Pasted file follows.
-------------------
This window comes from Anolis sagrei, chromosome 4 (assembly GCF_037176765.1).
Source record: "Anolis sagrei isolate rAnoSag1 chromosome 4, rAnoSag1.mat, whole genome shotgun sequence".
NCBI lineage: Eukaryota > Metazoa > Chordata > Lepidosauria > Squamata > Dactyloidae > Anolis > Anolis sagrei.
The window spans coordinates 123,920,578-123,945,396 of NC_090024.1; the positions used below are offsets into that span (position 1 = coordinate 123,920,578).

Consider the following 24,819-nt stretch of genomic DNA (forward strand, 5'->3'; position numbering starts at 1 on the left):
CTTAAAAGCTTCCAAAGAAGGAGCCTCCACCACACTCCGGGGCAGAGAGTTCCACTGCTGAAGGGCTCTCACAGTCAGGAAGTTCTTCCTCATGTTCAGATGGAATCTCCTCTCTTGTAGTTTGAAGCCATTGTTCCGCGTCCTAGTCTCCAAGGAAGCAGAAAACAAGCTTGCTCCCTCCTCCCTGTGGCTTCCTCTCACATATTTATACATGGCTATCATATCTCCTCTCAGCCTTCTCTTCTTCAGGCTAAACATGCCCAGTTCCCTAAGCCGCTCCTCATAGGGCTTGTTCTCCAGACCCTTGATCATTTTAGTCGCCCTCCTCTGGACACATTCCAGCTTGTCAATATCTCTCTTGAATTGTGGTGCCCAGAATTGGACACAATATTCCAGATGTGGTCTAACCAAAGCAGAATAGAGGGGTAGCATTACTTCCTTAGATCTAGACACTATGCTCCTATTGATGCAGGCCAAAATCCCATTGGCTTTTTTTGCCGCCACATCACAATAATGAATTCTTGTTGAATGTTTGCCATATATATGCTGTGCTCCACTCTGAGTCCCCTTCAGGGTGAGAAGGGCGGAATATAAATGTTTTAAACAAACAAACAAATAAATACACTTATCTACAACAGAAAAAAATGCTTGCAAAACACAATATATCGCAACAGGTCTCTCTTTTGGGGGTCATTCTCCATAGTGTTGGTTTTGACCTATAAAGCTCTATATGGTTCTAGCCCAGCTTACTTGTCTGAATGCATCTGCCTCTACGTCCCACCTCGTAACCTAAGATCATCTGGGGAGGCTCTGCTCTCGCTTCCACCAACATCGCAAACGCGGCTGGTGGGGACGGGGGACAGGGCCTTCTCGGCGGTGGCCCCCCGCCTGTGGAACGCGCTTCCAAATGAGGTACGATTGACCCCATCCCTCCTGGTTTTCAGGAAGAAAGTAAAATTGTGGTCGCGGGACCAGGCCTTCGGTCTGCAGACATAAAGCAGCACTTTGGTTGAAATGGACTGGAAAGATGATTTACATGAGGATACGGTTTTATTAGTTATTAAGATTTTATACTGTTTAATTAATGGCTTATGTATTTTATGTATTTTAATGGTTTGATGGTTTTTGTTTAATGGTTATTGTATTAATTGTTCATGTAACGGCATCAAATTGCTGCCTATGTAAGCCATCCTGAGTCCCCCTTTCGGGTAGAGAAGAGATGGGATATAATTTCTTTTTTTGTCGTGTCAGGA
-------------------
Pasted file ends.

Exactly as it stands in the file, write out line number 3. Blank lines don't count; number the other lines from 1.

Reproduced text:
NCBI lineage: Eukaryota > Metazoa > Chordata > Lepidosauria > Squamata > Dactyloidae > Anolis > Anolis sagrei.